After much experimentation, Mattheij rewrote the software (several times in fact) to accomplish a variety of basic tasks. At its core, the system takes images from a webcam and feeds them to a neural network to do the classification. Of course, the neural net needs to be "trained" by showing it lots of images, and telling it what those images represent. Mattheij's breakthrough was allowing the machine to effectively train itself, with guidance: Running pieces through allows the system to take its own photos, make a guess, and build on that guess. As long as Mattheij corrects the incorrect guesses, he ends up with a decent (and self-reinforcing) corpus of training data. As the machine continues running, it can rack up more training, allowing it to recognize a broad variety of pieces on the fly.

Here's another video, focusing on how the pieces move on conveyer belts (running at slow speed so puny humans can follow). You can also see the air jets in action:

In an email interview, Mattheij told Mental Floss that the system currently sorts LEGO bricks into more than 50 categories. It can also be run in a color-sorting mode to bin the parts across 12 color groups. (Thus at present you'd likely do a two-pass sort on the bricks: once for shape, then a separate pass for color.) He continues to refine the system, with a focus on making its recognition abilities faster. At some point down the line, he plans to make the software portion open source. You're on your own as far as building conveyer belts, bins, and so forth.

Check out Mattheij's writeup in two parts for more information. It starts with an overview of the story, followed up with a deep dive on the software. He's also tweeting about the project (among other things). And if you look around a bit, you'll find bulk LEGO brick auctions online—it's definitely a thing!

Original image
iStock
Animals
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Scientists Think They Know How Whales Got So Big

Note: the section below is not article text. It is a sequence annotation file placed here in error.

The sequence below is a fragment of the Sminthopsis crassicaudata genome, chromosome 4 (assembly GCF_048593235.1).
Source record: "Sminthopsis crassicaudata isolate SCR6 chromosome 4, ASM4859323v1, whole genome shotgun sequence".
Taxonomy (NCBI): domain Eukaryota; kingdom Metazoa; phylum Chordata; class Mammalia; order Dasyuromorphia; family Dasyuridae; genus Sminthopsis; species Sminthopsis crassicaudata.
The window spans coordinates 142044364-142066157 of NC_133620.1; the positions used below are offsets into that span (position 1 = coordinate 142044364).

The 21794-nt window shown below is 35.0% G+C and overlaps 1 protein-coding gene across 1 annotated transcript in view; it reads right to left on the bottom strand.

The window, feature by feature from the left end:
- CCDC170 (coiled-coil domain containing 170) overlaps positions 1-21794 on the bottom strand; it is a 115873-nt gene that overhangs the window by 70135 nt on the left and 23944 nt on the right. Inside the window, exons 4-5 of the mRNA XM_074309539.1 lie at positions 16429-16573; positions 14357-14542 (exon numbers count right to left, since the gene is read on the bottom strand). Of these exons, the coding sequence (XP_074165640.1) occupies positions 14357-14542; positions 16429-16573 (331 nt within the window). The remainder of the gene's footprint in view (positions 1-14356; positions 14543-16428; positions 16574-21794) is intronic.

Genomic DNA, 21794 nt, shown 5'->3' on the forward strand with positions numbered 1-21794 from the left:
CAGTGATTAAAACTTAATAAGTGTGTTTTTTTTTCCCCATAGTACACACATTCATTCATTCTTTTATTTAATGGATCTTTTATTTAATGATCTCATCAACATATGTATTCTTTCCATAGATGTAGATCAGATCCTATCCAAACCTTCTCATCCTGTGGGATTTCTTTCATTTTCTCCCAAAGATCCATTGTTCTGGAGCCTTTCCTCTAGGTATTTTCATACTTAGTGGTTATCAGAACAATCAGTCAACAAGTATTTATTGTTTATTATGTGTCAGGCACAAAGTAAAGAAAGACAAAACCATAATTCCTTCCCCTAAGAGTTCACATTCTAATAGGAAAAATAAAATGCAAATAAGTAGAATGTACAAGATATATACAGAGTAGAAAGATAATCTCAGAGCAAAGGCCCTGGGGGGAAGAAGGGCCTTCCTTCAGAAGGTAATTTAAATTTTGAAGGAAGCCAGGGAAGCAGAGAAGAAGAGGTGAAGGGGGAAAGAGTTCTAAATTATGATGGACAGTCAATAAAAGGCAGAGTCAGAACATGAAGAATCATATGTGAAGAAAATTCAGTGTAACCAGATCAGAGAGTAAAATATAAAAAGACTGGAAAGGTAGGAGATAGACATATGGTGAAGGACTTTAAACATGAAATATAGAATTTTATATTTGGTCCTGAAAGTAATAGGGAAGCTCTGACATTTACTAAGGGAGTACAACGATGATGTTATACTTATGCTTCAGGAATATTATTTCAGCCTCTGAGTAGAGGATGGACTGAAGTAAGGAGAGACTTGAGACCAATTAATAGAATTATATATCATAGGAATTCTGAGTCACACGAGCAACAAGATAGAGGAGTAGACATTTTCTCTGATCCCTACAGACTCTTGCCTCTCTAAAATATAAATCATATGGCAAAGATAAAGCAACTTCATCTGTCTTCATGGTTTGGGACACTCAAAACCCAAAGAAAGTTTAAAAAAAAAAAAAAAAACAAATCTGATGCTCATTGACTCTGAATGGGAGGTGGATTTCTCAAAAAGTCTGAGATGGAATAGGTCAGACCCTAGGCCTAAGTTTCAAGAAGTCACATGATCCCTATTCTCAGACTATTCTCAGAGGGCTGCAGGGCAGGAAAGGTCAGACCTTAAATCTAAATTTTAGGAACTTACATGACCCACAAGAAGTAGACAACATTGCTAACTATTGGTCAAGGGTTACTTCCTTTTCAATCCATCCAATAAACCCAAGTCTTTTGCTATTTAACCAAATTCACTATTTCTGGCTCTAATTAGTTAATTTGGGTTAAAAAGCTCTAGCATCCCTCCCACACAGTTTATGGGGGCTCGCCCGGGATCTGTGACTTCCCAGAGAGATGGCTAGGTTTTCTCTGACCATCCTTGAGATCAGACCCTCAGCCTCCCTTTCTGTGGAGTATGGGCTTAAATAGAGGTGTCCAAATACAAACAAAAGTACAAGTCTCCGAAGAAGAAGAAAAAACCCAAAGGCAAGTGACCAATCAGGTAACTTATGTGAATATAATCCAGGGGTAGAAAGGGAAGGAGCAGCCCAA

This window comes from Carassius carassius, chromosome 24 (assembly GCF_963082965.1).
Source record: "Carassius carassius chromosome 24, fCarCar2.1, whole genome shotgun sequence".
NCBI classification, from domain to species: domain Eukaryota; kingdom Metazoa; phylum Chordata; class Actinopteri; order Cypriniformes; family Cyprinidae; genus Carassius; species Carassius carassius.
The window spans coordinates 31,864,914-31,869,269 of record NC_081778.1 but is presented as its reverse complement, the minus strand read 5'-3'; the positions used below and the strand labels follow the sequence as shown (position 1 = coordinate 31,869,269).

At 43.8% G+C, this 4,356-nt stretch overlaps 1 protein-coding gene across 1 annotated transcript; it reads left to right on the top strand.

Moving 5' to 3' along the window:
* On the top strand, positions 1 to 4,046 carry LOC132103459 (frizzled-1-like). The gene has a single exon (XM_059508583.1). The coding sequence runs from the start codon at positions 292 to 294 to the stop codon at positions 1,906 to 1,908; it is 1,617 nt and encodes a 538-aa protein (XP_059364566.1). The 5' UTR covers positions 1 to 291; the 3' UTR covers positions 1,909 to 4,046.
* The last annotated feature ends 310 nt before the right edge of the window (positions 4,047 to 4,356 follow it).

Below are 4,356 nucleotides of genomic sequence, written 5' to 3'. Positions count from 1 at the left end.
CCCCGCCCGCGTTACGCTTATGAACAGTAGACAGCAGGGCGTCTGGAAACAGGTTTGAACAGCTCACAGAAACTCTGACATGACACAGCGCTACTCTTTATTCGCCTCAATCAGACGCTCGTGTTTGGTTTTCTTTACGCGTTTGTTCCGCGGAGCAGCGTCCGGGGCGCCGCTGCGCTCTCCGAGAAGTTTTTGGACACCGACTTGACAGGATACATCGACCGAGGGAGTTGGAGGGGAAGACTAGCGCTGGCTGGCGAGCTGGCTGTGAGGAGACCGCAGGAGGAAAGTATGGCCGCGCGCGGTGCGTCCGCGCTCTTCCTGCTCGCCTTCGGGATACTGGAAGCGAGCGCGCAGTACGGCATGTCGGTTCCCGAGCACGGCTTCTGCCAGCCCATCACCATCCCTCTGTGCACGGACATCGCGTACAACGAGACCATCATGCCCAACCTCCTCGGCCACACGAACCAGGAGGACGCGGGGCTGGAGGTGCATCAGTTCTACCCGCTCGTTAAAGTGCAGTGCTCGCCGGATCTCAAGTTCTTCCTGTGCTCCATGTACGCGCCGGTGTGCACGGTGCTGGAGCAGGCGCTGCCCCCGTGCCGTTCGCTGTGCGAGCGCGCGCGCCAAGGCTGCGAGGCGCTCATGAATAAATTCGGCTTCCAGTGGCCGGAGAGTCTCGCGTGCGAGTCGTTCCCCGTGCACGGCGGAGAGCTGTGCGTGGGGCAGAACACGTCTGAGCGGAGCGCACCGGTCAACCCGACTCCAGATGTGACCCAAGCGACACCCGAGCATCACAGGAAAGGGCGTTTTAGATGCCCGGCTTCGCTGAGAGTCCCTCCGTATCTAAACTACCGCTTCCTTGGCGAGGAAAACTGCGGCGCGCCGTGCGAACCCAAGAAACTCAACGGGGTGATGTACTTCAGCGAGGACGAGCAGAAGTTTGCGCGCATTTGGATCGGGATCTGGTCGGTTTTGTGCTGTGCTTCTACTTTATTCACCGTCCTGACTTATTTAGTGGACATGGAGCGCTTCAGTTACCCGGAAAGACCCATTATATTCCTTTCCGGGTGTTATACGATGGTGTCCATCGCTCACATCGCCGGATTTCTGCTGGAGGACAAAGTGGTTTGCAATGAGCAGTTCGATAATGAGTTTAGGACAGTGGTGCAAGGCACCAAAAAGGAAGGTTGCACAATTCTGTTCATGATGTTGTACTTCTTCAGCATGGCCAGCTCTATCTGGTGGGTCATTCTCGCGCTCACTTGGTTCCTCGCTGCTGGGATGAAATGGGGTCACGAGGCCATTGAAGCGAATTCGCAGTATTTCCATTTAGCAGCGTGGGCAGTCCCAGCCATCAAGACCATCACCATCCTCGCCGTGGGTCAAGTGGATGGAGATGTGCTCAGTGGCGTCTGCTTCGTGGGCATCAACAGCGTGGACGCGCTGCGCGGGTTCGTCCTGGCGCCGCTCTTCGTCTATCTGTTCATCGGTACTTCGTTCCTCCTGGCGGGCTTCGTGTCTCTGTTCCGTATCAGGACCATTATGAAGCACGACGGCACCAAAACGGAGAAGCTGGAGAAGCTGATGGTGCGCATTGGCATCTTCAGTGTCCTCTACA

May 24, 2017
Original image
iStock

It can be difficult to understand how enormous the blue whale—the largest animal to ever exist—really is. The mammal can measure up to 105 feet long, have a tongue that can weigh as much as an elephant, and have a massive, golf cart–sized heart powering a 200-ton frame. But while the blue whale might currently be the Andre the Giant of the sea, it wasn’t always so imposing.

For the majority of the 30 million years that baleen whales (the blue whale is one) have occupied the Earth, the mammals usually topped off at roughly 30 feet in length. It wasn’t until about 3 million years ago that the clade of whales experienced an evolutionary growth spurt, tripling in size. And scientists haven’t had any concrete idea why, Wired reports.

A study published in the journal Proceedings of the Royal Society B might help change that. Researchers examined fossil records and studied phylogenetic models (evolutionary relationships) among baleen whales, and found some evidence that climate change may have been the catalyst for turning the large animals into behemoths.

As the ice ages wore on and oceans were receiving nutrient-rich runoff, the whales encountered an increasing number of krill—the small, shrimp-like creatures that provided a food source—resulting from upwelling waters. The more they ate, the more they grew, and their bodies adapted over time. Their mouths grew larger and their fat stores increased, helping them to fuel longer migrations to additional food-enriched areas. Today blue whales eat up to four tons of krill every day.

If climate change set the ancestors of the blue whale on the path to its enormous size today, the study invites the question of what it might do to them in the future. Changes in ocean currents or temperature could alter the amount of available nutrients to whales, cutting off their food supply. With demand for whale oil in the 1900s having already dented their numbers, scientists are hoping that further shifts in their oceanic ecosystem won’t relegate them to history.

[h/t Wired]